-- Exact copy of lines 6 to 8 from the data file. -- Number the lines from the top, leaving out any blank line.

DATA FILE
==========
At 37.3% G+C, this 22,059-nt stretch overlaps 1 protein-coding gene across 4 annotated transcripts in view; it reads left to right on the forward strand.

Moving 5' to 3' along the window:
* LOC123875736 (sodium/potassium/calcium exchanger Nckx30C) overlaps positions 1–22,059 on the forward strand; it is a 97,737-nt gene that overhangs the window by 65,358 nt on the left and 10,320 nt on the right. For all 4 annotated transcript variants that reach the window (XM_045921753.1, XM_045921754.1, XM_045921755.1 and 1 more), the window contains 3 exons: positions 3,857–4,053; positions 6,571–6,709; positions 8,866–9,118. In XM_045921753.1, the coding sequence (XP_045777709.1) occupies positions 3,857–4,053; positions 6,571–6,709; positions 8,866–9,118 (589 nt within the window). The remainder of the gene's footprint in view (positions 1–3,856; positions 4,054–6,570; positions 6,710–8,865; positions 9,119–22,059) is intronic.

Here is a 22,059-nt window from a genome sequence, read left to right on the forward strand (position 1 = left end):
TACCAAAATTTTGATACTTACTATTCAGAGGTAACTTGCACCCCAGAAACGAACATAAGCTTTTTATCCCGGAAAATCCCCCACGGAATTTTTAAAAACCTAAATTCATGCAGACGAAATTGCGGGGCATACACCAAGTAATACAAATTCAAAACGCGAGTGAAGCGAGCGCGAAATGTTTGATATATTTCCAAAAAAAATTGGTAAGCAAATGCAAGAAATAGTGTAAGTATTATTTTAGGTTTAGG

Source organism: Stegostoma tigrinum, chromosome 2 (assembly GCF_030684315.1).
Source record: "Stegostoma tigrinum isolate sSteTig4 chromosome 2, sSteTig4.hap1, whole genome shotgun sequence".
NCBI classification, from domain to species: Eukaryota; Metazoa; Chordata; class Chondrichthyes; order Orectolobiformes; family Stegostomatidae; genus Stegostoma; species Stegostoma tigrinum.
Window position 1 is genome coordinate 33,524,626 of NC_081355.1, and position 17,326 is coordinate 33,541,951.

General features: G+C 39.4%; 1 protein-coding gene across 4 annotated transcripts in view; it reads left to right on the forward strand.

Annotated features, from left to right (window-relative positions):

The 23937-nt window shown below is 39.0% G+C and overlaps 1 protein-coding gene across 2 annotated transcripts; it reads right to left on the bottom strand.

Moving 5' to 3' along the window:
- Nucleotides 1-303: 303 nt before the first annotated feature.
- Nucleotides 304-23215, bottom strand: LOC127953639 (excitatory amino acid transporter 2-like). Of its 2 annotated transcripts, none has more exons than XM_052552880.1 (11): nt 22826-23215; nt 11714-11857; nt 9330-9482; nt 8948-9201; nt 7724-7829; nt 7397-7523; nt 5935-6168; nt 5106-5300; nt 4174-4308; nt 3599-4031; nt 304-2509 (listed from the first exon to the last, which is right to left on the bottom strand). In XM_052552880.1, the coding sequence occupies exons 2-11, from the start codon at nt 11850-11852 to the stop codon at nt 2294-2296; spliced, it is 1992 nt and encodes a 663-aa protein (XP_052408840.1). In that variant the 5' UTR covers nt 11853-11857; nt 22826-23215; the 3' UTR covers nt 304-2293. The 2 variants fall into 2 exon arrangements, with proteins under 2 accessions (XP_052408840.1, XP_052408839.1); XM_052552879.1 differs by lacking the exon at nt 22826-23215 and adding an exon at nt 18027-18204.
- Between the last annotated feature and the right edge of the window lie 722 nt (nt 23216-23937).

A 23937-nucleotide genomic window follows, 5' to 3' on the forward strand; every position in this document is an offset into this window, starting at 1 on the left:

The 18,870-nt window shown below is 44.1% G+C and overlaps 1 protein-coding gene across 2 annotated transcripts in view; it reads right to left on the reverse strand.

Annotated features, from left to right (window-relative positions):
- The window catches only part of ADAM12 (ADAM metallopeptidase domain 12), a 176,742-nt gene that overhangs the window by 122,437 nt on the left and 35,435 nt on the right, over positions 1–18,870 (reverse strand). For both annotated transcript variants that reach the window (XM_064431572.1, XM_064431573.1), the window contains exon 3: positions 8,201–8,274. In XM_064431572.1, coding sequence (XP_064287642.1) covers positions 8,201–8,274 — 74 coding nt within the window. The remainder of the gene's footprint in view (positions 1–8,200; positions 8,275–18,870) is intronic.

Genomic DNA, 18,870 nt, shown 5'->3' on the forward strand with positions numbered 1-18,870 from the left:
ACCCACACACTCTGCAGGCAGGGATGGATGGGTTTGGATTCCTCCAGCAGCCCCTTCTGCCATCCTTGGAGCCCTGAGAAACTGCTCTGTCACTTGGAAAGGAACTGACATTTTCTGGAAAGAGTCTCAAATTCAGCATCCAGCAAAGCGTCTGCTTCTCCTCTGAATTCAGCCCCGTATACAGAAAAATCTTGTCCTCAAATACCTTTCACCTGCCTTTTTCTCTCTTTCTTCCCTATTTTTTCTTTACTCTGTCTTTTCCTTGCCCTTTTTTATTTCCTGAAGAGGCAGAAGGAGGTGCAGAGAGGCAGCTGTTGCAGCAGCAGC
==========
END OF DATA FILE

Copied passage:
Source organism: Stegostoma tigrinum, chromosome 2 (assembly GCF_030684315.1).
Source record: "Stegostoma tigrinum isolate sSteTig4 chromosome 2, sSteTig4.hap1, whole genome shotgun sequence".
NCBI classification, from domain to species: Eukaryota; Metazoa; Chordata; class Chondrichthyes; order Orectolobiformes; family Stegostomatidae; genus Stegostoma; species Stegostoma tigrinum.